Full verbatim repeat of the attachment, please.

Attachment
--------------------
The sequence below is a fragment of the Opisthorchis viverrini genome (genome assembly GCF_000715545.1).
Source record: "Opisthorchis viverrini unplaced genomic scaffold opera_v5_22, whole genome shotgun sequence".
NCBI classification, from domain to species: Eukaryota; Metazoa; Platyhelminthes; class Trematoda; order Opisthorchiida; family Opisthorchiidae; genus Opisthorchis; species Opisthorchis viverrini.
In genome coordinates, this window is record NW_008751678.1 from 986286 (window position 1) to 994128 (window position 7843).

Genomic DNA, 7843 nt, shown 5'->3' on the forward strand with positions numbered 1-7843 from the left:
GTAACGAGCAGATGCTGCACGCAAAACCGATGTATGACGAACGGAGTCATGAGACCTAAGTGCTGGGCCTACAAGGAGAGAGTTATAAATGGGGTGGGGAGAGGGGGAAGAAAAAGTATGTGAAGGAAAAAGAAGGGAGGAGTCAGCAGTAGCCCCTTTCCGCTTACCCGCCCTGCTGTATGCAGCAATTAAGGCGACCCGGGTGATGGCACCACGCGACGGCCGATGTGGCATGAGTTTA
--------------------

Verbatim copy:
The sequence below is a fragment of the Opisthorchis viverrini genome (genome assembly GCF_000715545.1).
Source record: "Opisthorchis viverrini unplaced genomic scaffold opera_v5_22, whole genome shotgun sequence".
NCBI classification, from domain to species: Eukaryota; Metazoa; Platyhelminthes; class Trematoda; order Opisthorchiida; family Opisthorchiidae; genus Opisthorchis; species Opisthorchis viverrini.
In genome coordinates, this window is record NW_008751678.1 from 986286 (window position 1) to 994128 (window position 7843).

Genomic DNA, 7843 nt, shown 5'->3' on the forward strand with positions numbered 1-7843 from the left:
GTAACGAGCAGATGCTGCACGCAAAACCGATGTATGACGAACGGAGTCATGAGACCTAAGTGCTGGGCCTACAAGGAGAGAGTTATAAATGGGGTGGGGAGAGGGGGAAGAAAAAGTATGTGAAGGAAAAAGAAGGGAGGAGTCAGCAGTAGCCCCTTTCCGCTTACCCGCCCTGCTGTATGCAGCAATTAAGGCGACCCGGGTGATGGCACCACGCGACGGCCGATGTGGCATGAGTTTA